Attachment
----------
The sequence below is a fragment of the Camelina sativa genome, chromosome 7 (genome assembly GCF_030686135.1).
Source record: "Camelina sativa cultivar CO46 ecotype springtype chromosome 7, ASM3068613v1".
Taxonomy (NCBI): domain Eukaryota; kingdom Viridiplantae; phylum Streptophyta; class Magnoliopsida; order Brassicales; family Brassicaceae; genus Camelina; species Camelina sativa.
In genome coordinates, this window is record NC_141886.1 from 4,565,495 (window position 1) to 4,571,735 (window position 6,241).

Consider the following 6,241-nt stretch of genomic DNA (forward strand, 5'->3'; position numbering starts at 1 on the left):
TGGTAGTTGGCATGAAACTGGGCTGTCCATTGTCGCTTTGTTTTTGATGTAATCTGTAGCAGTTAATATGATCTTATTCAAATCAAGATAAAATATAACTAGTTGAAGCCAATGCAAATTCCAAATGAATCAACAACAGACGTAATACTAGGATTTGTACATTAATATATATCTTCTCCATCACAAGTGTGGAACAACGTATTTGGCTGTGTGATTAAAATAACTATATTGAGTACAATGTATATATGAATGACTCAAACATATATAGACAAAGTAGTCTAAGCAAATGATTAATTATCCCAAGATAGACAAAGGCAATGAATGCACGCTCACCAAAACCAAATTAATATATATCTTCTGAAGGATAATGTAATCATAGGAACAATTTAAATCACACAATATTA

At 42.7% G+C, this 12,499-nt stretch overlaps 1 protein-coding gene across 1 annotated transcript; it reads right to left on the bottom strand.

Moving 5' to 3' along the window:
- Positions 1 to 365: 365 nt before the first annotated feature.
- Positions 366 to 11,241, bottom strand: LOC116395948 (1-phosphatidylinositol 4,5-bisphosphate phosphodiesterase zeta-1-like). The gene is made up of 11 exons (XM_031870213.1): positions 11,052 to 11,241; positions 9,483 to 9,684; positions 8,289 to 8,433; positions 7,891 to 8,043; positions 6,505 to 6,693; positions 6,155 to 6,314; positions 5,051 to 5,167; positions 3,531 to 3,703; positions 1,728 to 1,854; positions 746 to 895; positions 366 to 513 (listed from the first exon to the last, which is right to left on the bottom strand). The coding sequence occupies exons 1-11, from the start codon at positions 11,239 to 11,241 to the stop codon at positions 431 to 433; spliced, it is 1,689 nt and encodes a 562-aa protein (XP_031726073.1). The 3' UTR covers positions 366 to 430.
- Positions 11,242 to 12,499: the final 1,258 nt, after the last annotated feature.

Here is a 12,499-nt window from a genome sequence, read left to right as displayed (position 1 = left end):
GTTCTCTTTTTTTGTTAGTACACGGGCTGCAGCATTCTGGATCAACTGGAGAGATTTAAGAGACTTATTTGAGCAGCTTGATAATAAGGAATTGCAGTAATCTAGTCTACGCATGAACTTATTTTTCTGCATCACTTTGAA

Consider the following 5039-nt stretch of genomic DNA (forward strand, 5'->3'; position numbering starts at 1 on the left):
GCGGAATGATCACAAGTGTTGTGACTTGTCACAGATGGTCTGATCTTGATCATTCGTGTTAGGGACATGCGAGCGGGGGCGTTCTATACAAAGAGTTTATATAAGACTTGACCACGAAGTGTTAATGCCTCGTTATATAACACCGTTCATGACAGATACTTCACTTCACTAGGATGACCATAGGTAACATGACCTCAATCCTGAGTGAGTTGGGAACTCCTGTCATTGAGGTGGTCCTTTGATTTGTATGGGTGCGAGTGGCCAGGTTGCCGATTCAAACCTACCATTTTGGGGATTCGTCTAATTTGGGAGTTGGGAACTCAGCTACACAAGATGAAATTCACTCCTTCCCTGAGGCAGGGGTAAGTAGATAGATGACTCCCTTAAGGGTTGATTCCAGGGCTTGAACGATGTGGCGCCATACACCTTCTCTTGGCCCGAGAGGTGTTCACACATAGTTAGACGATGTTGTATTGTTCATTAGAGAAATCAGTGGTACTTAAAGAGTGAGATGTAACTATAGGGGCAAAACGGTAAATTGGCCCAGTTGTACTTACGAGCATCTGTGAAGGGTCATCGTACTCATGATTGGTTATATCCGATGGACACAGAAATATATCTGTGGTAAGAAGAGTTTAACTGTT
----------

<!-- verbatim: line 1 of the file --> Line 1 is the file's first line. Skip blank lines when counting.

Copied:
The sequence below is a fragment of the Camelina sativa genome, chromosome 7 (genome assembly GCF_030686135.1).